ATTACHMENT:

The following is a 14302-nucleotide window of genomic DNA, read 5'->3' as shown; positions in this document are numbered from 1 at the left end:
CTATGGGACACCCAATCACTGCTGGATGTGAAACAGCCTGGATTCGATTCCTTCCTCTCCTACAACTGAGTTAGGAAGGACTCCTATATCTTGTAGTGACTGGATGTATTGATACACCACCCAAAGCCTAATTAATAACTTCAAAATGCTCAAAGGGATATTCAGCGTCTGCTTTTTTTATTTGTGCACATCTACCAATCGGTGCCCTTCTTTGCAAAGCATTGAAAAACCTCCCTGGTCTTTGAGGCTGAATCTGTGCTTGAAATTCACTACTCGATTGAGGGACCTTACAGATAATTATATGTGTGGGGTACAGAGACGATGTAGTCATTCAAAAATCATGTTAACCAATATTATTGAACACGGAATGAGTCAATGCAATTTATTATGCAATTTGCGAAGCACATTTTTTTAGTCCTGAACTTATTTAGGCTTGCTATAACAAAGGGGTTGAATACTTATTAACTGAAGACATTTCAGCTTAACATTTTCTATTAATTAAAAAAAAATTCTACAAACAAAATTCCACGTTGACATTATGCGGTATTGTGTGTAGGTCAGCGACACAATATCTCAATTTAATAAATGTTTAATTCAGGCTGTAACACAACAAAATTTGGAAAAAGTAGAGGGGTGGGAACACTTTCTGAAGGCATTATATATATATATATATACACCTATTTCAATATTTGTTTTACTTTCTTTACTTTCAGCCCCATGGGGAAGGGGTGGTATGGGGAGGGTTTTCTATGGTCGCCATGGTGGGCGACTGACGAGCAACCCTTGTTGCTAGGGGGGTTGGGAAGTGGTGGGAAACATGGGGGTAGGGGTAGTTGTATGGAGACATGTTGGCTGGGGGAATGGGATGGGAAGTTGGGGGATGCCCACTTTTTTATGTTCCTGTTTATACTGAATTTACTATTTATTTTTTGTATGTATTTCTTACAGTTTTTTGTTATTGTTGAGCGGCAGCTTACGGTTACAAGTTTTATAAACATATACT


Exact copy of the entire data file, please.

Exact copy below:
The following is a 14302-nucleotide window of genomic DNA, read 5'->3' as shown; positions in this document are numbered from 1 at the left end:
CTATGGGACACCCAATCACTGCTGGATGTGAAACAGCCTGGATTCGATTCCTTCCTCTCCTACAACTGAGTTAGGAAGGACTCCTATATCTTGTAGTGACTGGATGTATTGATACACCACCCAAAGCCTAATTAATAACTTCAAAATGCTCAAAGGGATATTCAGCGTCTGCTTTTTTTATTTGTGCACATCTACCAATCGGTGCCCTTCTTTGCAAAGCATTGAAAAACCTCCCTGGTCTTTGAGGCTGAATCTGTGCTTGAAATTCACTACTCGATTGAGGGACCTTACAGATAATTATATGTGTGGGGTACAGAGACGATGTAGTCATTCAAAAATCATGTTAACCAATATTATTGAACACGGAATGAGTCAATGCAATTTATTATGCAATTTGCGAAGCACATTTTTTTAGTCCTGAACTTATTTAGGCTTGCTATAACAAAGGGGTTGAATACTTATTAACTGAAGACATTTCAGCTTAACATTTTCTATTAATTAAAAAAAAATTCTACAAACAAAATTCCACGTTGACATTATGCGGTATTGTGTGTAGGTCAGCGACACAATATCTCAATTTAATAAATGTTTAATTCAGGCTGTAACACAACAAAATTTGGAAAAAGTAGAGGGGTGGGAACACTTTCTGAAGGCATTATATATATATATATATACACCTATTTCAATATTTGTTTTACTTTCTTTACTTTCAGCCCCATGGGGAAGGGGTGGTATGGGGAGGGTTTTCTATGGTCGCCATGGTGGGCGACTGACGAGCAACCCTTGTTGCTAGGGGGGTTGGGAAGTGGTGGGAAACATGGGGGTAGGGGTAGTTGTATGGAGACATGTTGGCTGGGGGAATGGGATGGGAAGTTGGGGGATGCCCACTTTTTTATGTTCCTGTTTATACTGAATTTACTATTTATTTTTTGTATGTATTTCTTACAGTTTTTTGTTATTGTTGAGCGGCAGCTTACGGTTACAAGTTTTATAAACATATACT